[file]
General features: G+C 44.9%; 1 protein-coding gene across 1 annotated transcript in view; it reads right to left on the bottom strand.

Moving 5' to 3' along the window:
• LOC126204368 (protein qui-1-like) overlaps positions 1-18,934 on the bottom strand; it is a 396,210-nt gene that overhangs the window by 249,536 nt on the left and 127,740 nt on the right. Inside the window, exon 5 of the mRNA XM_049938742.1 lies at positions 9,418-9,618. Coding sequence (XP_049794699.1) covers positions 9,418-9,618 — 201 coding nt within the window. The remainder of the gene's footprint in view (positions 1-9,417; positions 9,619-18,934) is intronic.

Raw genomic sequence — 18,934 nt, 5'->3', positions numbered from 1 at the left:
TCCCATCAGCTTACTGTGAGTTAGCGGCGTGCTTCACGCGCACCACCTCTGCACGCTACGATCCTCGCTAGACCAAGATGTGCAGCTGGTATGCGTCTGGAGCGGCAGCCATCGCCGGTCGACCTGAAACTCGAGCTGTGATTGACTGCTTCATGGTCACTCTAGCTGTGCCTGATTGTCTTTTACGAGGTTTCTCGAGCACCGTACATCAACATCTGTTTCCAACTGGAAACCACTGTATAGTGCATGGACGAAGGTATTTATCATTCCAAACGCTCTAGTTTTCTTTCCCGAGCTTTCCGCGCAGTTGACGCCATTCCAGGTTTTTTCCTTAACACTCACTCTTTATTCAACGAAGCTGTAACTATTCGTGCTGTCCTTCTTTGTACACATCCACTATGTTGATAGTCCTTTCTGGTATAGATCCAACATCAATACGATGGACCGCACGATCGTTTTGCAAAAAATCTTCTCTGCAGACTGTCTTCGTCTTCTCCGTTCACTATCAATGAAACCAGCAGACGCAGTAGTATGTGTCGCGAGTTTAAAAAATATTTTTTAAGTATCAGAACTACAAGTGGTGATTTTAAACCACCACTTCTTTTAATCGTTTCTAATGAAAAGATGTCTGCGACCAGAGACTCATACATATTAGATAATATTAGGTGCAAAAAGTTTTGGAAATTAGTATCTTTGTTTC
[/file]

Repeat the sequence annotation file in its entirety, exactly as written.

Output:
General features: G+C 44.9%; 1 protein-coding gene across 1 annotated transcript in view; it reads right to left on the bottom strand.

Moving 5' to 3' along the window:
• LOC126204368 (protein qui-1-like) overlaps positions 1-18,934 on the bottom strand; it is a 396,210-nt gene that overhangs the window by 249,536 nt on the left and 127,740 nt on the right. Inside the window, exon 5 of the mRNA XM_049938742.1 lies at positions 9,418-9,618. Coding sequence (XP_049794699.1) covers positions 9,418-9,618 — 201 coding nt within the window. The remainder of the gene's footprint in view (positions 1-9,417; positions 9,619-18,934) is intronic.

Raw genomic sequence — 18,934 nt, 5'->3', positions numbered from 1 at the left:
TCCCATCAGCTTACTGTGAGTTAGCGGCGTGCTTCACGCGCACCACCTCTGCACGCTACGATCCTCGCTAGACCAAGATGTGCAGCTGGTATGCGTCTGGAGCGGCAGCCATCGCCGGTCGACCTGAAACTCGAGCTGTGATTGACTGCTTCATGGTCACTCTAGCTGTGCCTGATTGTCTTTTACGAGGTTTCTCGAGCACCGTACATCAACATCTGTTTCCAACTGGAAACCACTGTATAGTGCATGGACGAAGGTATTTATCATTCCAAACGCTCTAGTTTTCTTTCCCGAGCTTTCCGCGCAGTTGACGCCATTCCAGGTTTTTTCCTTAACACTCACTCTTTATTCAACGAAGCTGTAACTATTCGTGCTGTCCTTCTTTGTACACATCCACTATGTTGATAGTCCTTTCTGGTATAGATCCAACATCAATACGATGGACCGCACGATCGTTTTGCAAAAAATCTTCTCTGCAGACTGTCTTCGTCTTCTCCGTTCACTATCAATGAAACCAGCAGACGCAGTAGTATGTGTCGCGAGTTTAAAAAATATTTTTTAAGTATCAGAACTACAAGTGGTGATTTTAAACCACCACTTCTTTTAATCGTTTCTAATGAAAAGATGTCTGCGACCAGAGACTCATACATATTAGATAATATTAGGTGCAAAAAGTTTTGGAAATTAGTATCTTTGTTTC